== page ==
Placeholder Image

字幕列表 影片播放

  • My name is Dave Krugman, and I'm a Brooklyn-based photographer.

  • And here are five tips on working with models when shooting portraiture.

  • So tip number one: I always think it's a good idea to, kind of, very briefly at least, get to know your model, um, and have them get to know you a little bit because what a portrait is, is really a slice and time of some sort of human connection or dynamic.

  • So, whether that's a cup of coffee or a quick conversation, don't immediately pick up the camera and start shooting.

  • Like, develop some sort of rapport, and then you'll get much better images in the long run.

  • Tip number two. Less is more.

  • So, we have access to an incredible level of technology now, you can take, you know, 14 frames a second if you want.

  • But that's going to cause a lot of problems, and you're not really going to get the right moments.

  • You should slow down, take your time, and really photograph consciously at these critical key decisive moments.

  • That actually will help you in post-processing as well because you won't have, like, 300 files to go through for one image.

  • And I think that you'll basically have less images at a higher quality level.

  • Tip number three: Develop some sort of system of communication that you use with models.

  • One of the things I love to do is to kind of have a non-verbal system of communication.

  • So, to make micro adjustments I'll say to the model, "Hey do you mind if you just follow my hand with your eyes."

  • So if I need to make a very small adjustment, but I don't need to, you know, say a whole paragraph about it, I like to just use one hand to have their eyes track so I can direct them in these little microscopic ways.

  • Tip number four: Be very conscious and aware of what's going on behind your model, especially if you're shooting environmental portraiture.

  • A very common mistake that beginners make is kind of not realizing where the lines are in the background, and a lot of those lines will be intersecting with their subject and breaking up the shape.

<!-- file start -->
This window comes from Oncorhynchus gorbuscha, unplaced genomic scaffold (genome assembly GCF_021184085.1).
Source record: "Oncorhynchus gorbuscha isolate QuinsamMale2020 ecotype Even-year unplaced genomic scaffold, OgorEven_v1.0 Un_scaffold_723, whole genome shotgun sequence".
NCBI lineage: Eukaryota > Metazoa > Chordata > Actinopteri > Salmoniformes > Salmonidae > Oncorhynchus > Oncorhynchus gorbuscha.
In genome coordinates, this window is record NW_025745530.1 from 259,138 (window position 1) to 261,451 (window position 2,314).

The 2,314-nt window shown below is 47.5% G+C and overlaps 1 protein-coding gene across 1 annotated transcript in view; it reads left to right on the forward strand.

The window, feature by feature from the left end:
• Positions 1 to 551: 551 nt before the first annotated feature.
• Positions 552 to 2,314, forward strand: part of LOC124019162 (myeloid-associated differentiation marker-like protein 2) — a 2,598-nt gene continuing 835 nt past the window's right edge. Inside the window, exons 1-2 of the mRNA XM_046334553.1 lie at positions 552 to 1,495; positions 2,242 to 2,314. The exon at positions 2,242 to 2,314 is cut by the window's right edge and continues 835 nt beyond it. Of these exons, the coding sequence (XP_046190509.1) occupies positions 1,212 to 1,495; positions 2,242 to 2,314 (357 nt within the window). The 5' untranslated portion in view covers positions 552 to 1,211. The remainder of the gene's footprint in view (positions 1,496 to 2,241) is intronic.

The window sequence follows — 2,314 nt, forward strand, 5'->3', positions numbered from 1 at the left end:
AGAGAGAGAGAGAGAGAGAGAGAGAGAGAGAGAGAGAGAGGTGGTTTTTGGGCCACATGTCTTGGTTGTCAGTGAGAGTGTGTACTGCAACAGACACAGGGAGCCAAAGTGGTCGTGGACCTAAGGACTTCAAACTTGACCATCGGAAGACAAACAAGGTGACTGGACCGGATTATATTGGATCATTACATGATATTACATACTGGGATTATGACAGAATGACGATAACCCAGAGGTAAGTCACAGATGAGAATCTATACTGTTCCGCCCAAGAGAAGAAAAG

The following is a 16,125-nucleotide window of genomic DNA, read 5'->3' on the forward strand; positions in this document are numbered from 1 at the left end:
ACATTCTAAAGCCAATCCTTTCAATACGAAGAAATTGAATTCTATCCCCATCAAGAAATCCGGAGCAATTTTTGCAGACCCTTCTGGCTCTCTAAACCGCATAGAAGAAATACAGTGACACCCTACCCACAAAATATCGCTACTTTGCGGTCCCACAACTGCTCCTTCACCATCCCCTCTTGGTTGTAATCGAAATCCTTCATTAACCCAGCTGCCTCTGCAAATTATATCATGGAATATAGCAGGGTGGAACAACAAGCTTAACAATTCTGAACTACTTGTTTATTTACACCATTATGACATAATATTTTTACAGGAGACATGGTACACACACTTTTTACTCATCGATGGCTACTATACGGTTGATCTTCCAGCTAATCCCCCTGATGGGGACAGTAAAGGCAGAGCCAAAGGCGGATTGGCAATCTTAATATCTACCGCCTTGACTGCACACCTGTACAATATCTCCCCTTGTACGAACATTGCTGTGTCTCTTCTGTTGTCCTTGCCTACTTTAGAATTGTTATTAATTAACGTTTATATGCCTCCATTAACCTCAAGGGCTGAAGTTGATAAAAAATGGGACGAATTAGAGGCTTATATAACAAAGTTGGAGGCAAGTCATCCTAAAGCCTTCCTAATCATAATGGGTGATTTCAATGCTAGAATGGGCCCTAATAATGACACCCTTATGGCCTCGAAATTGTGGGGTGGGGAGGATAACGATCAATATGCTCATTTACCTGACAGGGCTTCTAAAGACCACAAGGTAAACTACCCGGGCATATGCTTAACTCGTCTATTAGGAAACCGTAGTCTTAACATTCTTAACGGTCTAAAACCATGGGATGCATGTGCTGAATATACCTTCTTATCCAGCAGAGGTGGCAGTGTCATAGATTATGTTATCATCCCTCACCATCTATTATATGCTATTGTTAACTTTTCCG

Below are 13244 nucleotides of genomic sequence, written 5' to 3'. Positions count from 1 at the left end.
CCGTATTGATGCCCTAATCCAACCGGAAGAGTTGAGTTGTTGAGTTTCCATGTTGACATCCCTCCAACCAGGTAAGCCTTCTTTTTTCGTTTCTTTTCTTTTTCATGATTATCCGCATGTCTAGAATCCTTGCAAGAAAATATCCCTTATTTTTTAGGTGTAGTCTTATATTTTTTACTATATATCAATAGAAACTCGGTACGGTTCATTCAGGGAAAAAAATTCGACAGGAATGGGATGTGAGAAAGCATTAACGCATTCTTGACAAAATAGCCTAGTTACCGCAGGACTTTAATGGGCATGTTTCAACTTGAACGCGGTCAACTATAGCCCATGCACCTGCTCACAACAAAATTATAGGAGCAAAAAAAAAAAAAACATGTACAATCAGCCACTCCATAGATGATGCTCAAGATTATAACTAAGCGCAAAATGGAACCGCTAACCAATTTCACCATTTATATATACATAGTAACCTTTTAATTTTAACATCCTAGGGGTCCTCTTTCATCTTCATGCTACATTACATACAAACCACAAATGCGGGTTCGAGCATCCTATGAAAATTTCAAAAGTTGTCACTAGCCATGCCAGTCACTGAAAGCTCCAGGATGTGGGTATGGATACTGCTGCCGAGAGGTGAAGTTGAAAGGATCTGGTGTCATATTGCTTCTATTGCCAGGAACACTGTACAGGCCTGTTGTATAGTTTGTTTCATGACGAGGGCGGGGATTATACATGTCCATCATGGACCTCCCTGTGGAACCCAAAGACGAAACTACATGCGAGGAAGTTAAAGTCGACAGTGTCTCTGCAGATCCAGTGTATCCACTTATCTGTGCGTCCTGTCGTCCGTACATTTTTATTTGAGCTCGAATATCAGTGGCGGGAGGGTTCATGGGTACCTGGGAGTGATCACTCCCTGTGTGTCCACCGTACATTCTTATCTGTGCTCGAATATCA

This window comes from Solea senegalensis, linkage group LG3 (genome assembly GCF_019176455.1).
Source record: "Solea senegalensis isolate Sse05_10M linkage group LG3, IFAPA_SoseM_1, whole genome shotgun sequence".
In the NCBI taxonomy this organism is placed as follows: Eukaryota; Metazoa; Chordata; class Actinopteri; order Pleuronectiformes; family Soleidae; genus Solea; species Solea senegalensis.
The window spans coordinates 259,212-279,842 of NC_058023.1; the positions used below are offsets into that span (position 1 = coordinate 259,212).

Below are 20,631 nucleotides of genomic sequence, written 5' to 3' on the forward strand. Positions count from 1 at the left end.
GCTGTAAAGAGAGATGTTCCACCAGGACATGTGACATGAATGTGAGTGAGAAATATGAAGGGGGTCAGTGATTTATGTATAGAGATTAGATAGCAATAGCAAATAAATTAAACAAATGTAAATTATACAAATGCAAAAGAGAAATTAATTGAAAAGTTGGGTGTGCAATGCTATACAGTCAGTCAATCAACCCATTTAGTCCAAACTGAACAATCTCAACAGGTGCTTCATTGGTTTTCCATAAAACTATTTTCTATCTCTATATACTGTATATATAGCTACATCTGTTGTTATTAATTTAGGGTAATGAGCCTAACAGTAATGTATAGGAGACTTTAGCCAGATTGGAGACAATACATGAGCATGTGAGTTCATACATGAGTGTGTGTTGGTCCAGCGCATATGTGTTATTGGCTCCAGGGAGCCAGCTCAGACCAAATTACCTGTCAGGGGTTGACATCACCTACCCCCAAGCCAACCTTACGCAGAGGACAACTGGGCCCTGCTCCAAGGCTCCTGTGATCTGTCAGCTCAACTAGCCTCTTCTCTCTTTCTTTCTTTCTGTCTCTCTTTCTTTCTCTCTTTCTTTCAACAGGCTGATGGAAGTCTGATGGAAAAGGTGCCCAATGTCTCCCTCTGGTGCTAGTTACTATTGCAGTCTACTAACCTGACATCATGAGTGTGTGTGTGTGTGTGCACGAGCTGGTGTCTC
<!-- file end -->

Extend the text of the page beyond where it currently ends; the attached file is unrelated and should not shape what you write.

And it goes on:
• Instead, try to use those lines that are falling behind your subject to create a framing situation so that you get much more of like a frame of your subject, as opposed to, you know, for example, a telephone pole coming right out of them.

  • Tip number five: And this is one of my favorites, is pose for other photographers.

  • Nothing will help you understand what it's like to model than doing it yourself.

  • And understanding, you know, what kind of direction helps, how to make somebody feel comfortable.

  • Because if you experience those emotions yourself, you'll bring that back to the other side of the camera again and be much more successful with your craft.

  • I hope you found those tips helpful.

  • If you have any suggestions of your own, I'd love to hear those as well.

  • Join the conversation in the comments right below.

  • I'm Dave Krugman. You can find me at davekrugman.com

  • You can find me on Instagram at dave.krugman.

  • And you can find all my curational and editorial work on allships.co.

  • Thank you so much.

My name is Dave Krugman, and I'm a Brooklyn-based photographer.

字幕與單字

影片操作 你可以在這邊進行「影片」的調整,以及「字幕」的顯示

A2 初級 美國腔

How to Pose Models: 5 Portrait Photography Tips with Dave Krugman(How to Pose Models: 5 Portrait Photography Tips with Dave Krugman)

  • 508 28
    Julianne Sung 發佈於 2021 年 07 月 20 日
影片單字